The causes are actually a lot of what was pointed out in the original article and video. Simply put, more people want to get into game development, and both the barrier to entry for development is lower thanks to those tools and engines, and also the barrier to entry for distribution is lower because of all of the different platforms available to developers such as Steam, Google Play, App Store and Itch.io.
The economics of this are predictable. More developers making more games means that there will be more supply of games in the market in general, and in each store specifically. That in turn will mean far more competition between the game creators, and results in all sorts of competitive and anti-competitive behaviors and practices that all in the end make the life of other fellow game creators harder.
Meanwhile more games and developers involved in production doesn't necessarily translate to a bigger pie for everyone to share. The pie's almost the same size as before but the amount of people wanting a share of that pie are far higher. But why hasn't the pie grown? In Ludus Florentis, it was predicted that innovation would lead to new undiscovered game types that would draw in more people into games and grow our metaphorical pie.
This goes hand in hand with another often talked about question of "why are games so violent?", but talking about that begs a paper and attention for itself. However these are very closely related. Video games (and not games in general) have some very hard technical limitations on them. Video games are made with game engines, and game engines provide a soft real-time simulation executed by a computer. That's problematic.
Game engines (and by extension computers) can only understand a few things, things that are accurately measurable and can be coded. The tools that game engines provide us developers with are collision boxes, 3D space, discrete input systems, decision trees, creating and removing objects, and numbers. This is a simplification, but you get the point. Platformers and shooters are thus for example natural applications of these tools, they're instantly measurable and relatively easy to implement. It's not that video games want to be violent, it's that the mechanics that these engines provide us are most appropriately themed with violence. Actor removal as a mechanic can almost only be themed as violent, especially if the coded requirement for that actor removal is about some colliders hitting each other.
If a game designer wants to create emotions such as love or mechanics like debating, the tools don't support that, and that's not on an implementation of technology level. This is fundamentally unsuitable. Possible for sure, but the implementations end up very lacking and disconnected from the ludic interactivity that games provide, and lean more towards passive decision trees. An example of this implementation can be seen in The Walking Dead series or What Remains of Edith Finch.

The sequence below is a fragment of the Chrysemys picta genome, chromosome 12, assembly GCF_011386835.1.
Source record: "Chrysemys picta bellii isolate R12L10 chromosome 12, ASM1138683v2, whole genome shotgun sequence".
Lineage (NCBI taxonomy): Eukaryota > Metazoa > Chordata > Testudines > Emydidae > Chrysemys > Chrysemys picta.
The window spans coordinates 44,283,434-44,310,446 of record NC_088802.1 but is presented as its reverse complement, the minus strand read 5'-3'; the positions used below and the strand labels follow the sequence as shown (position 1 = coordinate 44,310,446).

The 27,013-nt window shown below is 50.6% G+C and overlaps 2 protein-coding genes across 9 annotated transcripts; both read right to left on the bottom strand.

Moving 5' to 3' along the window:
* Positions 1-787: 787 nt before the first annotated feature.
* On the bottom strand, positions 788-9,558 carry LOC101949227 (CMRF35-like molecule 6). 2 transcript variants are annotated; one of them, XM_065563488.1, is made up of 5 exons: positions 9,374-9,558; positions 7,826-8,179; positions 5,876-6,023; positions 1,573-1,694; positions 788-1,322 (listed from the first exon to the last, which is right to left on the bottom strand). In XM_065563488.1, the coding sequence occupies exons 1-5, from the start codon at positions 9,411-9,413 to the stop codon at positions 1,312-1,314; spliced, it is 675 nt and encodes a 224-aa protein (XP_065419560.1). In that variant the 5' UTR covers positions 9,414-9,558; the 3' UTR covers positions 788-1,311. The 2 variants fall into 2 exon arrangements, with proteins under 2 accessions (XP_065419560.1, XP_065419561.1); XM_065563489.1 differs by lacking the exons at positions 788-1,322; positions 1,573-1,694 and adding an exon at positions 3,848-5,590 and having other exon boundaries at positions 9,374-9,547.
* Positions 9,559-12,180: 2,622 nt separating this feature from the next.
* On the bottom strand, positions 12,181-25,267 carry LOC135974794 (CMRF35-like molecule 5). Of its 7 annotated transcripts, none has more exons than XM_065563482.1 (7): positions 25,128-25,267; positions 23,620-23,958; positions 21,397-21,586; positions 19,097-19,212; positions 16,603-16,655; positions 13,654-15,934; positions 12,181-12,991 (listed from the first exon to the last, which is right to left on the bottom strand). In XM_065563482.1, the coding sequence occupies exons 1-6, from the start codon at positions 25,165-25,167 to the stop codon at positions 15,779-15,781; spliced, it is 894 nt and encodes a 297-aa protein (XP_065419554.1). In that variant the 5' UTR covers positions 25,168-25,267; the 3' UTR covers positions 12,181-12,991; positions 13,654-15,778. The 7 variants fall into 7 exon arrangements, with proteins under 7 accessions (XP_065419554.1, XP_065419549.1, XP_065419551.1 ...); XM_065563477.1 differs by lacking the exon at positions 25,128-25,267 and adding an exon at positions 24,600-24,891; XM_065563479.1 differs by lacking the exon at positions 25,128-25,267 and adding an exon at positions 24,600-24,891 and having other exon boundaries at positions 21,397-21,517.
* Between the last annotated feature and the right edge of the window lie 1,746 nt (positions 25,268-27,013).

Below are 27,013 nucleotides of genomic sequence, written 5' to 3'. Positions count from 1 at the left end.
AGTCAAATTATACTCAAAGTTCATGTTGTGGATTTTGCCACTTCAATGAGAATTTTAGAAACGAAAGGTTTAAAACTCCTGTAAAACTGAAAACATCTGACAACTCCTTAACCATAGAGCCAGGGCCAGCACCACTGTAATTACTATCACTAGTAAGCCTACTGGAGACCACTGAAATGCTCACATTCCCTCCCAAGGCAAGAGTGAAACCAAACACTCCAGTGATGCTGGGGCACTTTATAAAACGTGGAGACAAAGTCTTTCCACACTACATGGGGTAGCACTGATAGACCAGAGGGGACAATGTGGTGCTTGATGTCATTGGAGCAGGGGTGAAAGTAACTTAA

The promise of new experiences have existed for some time. The realization of these new experiences has been held back by the limitations of our input interfaces and the possibilities of game engines.
That all being said, some things could have gone differently. One of the problems in games academia is a lack of consensus. The underlying theory for games is still very underdeveloped and in its infancy. No one seems to be accepting any new theoretical jargon and no schools of thought have emerged really. Perhaps though if game academics went through a path similar to that of economics or business administration went in the 20th century, we'd at least have some local schools of thought laying the foundations for academic progress in their own paradigms. Furthermore, it would be great if graduates of these schools could create a new occupational field similar to pundits in communications media. We could have researchers, writers and educators nurturing our next generation of critics and informed audiences.
The proliferation of games and the saturation of stores could also be helped with stricter curation. Honestly, there's been so many suggestions for improvements that are still implementable to this day that could solve or at least, mitigate the issue of discoverability. Still, we're going to need to see a much larger global gaming audience if the rising number of studios around the world can sustain themselves. Our pie needs to gow. That needs both time and education. Education meaning gaming literacy.
Other issues just couldn't have been avoided though. The big AAA studios would always flex their polish and scope muscles as their primary strength, regardless of whether the speed of graphical fidelity progression is slowing. It's not those budgets are going down, it just means they're going higher with lower gains.
Technical limitations of computers though will always stick with us, and we should probably embrace them and try to work around them knowingly than fantasize about something that's not achievable.